After that was over, I headed up to the Cape Milner which is where the Henley group was staying, trying to draw conclusions and pull together a presentation. I worked with them for maybe an hour and change before I had to go back to do Purple Heart business coaching. I was a bit impatient and frazzled and tried not to let that get through to the girls too much, but really I wanted to get back to the Henley team. Shame, life is what happens when you’re waiting for other stuff to happen and I need to work on being more present.

But soon enough I got out of there and back to the hotel. At some point over the course of the evening what started off in my head as a muddle turned into a crystal-clear picture. That was tremendously exciting: I could see through all the complexity to understand both why this organisation should exist, and how it would work in practice. A raison d’etre is key for any organisation but especially when you have to have a fundraising story a) and b) a fundraising story that doesn’t compete with another, somewhat similar organisation under the same umbrella.

One of their teachers came by around 6:30 with a beer and offered some commentary. Fair enough, but when he came back at 8:30 with another beer I was pretty impressed (not sure how many were consumed in between …). Impressed not that he was drinking, although that was cool, but that he was just as sharp mentally as I was, and I was obviously still sober. But more fundamentally I am impressed with people who can see the big picture. So I am sitting there and most of what is going through my head in terms of feedback is within the box, but his feedback is what’s missing. And once you get me thinking about it I can contribute at that level, sure, and hopefully offer some insight there but I know it’s not my key strength. But then again, we must work on our weaknesses and when it comes to comparative and absolute advantage the picture becomes muddier. It’s also hard when what I like to do the most isn’t the thing that I absolutely excel at.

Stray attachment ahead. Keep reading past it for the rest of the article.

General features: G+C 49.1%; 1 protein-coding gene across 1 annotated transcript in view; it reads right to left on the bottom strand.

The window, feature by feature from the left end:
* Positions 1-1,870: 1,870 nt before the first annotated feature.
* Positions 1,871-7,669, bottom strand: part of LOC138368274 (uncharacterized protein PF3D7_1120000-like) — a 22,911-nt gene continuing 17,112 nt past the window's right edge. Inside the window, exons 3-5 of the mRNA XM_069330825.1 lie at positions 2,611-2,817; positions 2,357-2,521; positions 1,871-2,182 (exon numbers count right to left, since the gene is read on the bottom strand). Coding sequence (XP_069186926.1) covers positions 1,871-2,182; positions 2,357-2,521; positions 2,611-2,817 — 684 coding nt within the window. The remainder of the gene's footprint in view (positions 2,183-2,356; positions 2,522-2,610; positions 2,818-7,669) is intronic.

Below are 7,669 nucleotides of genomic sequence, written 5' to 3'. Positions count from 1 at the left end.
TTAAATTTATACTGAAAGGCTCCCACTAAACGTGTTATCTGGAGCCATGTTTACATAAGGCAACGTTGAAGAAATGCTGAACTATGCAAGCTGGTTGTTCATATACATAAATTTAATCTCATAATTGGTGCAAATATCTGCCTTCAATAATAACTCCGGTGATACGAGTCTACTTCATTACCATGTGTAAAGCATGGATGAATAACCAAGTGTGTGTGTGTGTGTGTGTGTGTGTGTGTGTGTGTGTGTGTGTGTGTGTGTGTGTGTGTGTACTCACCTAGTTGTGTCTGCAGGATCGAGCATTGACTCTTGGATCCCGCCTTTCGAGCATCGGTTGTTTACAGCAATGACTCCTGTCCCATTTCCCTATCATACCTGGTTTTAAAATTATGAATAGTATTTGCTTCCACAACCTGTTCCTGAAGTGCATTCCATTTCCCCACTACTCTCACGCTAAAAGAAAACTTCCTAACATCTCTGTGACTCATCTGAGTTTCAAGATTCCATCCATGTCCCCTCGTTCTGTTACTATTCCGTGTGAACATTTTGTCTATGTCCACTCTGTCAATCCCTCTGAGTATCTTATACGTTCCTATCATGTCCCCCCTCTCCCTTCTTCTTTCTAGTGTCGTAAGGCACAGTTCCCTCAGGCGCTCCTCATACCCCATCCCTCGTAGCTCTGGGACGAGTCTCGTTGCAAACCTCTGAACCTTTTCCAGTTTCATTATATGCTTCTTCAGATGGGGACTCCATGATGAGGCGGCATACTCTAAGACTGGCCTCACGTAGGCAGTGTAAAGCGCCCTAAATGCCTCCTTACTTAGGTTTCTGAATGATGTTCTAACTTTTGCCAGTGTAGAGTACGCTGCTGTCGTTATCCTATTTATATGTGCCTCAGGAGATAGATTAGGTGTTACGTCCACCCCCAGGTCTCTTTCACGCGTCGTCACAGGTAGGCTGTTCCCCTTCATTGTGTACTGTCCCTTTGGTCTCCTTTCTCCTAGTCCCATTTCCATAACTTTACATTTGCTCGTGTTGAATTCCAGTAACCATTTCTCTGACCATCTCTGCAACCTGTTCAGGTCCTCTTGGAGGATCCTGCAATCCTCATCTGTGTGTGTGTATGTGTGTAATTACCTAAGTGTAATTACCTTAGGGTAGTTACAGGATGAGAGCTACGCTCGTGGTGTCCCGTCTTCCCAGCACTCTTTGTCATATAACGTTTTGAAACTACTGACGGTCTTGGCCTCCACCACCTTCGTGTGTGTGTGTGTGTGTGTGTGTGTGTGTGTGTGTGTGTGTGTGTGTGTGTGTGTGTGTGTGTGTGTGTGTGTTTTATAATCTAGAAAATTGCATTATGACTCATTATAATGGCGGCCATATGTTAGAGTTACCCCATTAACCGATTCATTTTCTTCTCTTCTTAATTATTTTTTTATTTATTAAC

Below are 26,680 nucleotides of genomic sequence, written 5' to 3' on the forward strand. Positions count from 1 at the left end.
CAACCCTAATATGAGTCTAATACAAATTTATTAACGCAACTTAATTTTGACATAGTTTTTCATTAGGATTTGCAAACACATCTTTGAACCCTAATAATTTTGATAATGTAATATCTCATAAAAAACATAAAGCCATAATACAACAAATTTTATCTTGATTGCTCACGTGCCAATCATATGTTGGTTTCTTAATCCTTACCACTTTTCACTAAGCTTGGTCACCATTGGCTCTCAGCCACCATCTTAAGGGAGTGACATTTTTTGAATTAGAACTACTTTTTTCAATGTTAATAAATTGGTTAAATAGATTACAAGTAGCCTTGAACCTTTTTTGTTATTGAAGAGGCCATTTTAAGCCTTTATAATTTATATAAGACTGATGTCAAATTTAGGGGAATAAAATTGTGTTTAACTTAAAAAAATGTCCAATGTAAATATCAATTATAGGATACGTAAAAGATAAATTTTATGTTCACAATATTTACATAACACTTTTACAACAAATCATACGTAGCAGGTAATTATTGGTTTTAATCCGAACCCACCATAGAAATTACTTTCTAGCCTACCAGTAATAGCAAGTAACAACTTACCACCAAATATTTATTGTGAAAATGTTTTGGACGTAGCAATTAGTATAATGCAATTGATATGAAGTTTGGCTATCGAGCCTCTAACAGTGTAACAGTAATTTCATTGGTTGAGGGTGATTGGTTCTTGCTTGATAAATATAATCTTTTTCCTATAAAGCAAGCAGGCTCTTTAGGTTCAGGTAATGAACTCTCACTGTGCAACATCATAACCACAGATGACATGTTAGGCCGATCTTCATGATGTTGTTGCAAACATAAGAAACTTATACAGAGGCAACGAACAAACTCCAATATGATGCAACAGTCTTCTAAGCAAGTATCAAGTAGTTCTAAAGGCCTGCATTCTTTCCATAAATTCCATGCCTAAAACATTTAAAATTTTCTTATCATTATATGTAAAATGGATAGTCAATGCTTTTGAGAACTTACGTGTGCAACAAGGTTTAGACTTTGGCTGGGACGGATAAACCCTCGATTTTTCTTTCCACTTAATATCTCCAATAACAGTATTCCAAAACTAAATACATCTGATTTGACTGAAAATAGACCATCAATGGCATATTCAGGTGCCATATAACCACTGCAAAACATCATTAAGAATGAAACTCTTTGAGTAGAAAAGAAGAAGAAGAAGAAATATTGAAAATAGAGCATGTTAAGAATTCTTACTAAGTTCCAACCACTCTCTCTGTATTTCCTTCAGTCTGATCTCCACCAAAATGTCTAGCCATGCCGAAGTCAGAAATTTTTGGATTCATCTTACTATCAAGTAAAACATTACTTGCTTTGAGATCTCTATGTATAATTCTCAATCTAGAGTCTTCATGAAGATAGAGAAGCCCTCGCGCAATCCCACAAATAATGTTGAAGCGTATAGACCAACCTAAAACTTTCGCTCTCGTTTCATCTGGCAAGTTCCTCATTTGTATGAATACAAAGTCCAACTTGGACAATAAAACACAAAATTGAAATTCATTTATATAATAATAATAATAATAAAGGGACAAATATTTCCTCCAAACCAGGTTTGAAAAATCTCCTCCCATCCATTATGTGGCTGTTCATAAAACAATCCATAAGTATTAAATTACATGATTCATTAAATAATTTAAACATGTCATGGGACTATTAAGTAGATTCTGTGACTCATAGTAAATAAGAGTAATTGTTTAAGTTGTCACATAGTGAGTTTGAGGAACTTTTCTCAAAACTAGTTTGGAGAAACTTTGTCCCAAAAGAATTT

Anyway. Being sober didn’t last long as after we gave feedback on the presentation and the team focused on crafting how to communicate our insights to a wider audience, and we went to the bar. Where we planted our butts down and stayed for the next six hours (in my case, five in his). Second shift, I guess. As I was saying above, some relationships just work. For whatever reason, I don’t know cause and effect in this case and I am not sure it even matters, I was needing to work through a period of self-reflection. Now of course I like myself perfectly well and am happy to talk about myself, and yes I like having my ego stroked because who doesn’t? But I’m getting ahead of myself. But what I got out of this was not just good company but a series of questions and commentary about myself and my boss, and what we’re trying to do here that once I finally followed the thought process to its logical conclusion led to a pretty interesting insight. However, I am way ahead of myself as that insight didn’t arrive until Sunday morning at the Gururamdas patio. I think that place may be my own personal temple.